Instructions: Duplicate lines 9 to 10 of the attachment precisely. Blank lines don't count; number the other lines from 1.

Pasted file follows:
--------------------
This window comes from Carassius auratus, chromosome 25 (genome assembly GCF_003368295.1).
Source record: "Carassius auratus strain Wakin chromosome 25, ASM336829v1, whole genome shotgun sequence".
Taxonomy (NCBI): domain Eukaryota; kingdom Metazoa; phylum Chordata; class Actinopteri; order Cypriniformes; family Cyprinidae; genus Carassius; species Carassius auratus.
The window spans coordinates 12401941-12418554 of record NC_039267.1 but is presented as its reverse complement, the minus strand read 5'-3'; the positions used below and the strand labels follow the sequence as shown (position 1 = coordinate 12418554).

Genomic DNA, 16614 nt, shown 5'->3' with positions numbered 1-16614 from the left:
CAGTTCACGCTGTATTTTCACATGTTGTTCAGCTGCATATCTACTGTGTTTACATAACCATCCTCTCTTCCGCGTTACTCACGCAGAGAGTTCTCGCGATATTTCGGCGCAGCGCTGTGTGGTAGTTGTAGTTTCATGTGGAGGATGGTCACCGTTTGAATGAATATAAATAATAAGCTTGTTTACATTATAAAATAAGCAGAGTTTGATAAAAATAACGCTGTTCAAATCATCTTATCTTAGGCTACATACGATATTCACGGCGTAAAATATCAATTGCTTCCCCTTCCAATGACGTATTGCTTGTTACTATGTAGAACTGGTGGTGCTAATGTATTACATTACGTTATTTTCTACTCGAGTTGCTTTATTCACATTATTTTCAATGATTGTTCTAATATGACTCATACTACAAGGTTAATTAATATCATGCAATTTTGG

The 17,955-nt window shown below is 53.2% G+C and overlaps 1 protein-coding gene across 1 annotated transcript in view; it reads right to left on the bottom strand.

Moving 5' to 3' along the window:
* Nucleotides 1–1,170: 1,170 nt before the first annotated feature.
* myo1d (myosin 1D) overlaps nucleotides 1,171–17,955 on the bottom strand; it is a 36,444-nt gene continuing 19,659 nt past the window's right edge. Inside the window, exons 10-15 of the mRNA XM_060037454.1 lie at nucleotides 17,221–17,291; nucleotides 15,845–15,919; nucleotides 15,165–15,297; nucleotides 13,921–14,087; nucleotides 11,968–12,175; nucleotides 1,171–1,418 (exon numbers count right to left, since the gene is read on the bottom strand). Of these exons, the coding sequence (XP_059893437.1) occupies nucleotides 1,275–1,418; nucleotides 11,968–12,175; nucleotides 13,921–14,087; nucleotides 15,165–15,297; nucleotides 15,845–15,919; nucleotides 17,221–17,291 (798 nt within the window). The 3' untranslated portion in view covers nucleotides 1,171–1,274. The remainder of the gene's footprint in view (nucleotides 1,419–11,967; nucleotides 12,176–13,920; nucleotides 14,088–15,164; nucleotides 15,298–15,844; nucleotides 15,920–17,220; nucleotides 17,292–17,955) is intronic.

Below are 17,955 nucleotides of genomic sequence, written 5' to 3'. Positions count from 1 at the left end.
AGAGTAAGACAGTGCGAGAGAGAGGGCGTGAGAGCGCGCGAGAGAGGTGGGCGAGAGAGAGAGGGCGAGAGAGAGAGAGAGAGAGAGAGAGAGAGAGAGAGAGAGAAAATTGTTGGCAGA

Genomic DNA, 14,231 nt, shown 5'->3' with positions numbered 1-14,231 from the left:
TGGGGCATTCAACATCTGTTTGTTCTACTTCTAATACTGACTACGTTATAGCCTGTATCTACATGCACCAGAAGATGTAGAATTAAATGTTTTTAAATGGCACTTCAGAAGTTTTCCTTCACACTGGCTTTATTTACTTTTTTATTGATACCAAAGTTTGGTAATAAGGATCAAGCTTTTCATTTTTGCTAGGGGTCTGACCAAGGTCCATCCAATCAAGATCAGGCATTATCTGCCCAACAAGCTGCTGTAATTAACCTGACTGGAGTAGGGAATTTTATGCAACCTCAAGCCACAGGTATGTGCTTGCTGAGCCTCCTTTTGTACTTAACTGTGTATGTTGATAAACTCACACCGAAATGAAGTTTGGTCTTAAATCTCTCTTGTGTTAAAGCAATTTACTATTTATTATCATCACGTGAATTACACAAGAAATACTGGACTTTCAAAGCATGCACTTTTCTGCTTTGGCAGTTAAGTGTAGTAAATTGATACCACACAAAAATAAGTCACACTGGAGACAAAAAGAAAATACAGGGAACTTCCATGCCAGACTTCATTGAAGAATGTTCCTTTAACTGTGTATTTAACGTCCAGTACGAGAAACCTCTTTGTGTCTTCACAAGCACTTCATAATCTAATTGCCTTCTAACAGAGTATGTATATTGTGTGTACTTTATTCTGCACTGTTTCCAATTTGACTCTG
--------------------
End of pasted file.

* Nucleotides 1–1,170: 1,170 nt before the first annotated feature.
* myo1d (myosin 1D) overlaps nucleotides 1,171–17,955 on the bottom strand; it is a 36,444-nt gene continuing 19,659 nt past the window's right edge. Inside the window, exons 10-15 of the mRNA XM_060037454.1 lie at nucleotides 17,221–17,291; nucleotides 15,845–15,919; nucleotides 15,165–15,297; nucleotides 13,921–14,087; nucleotides 11,968–12,175; nucleotides 1,171–1,418 (exon numbers count right to left, since the gene is read on the bottom strand). Of these exons, the coding sequence (XP_059893437.1) occupies nucleotides 1,275–1,418; nucleotides 11,968–12,175; nucleotides 13,921–14,087; nucleotides 15,165–15,297; nucleotides 15,845–15,919; nucleotides 17,221–17,291 (798 nt within the window). The 3' untranslated portion in view covers nucleotides 1,171–1,274. The remainder of the gene's footprint in view (nucleotides 1,419–11,967; nucleotides 12,176–13,920; nucleotides 14,088–15,164; nucleotides 15,298–15,844; nucleotides 15,920–17,220; nucleotides 17,292–17,955) is intronic.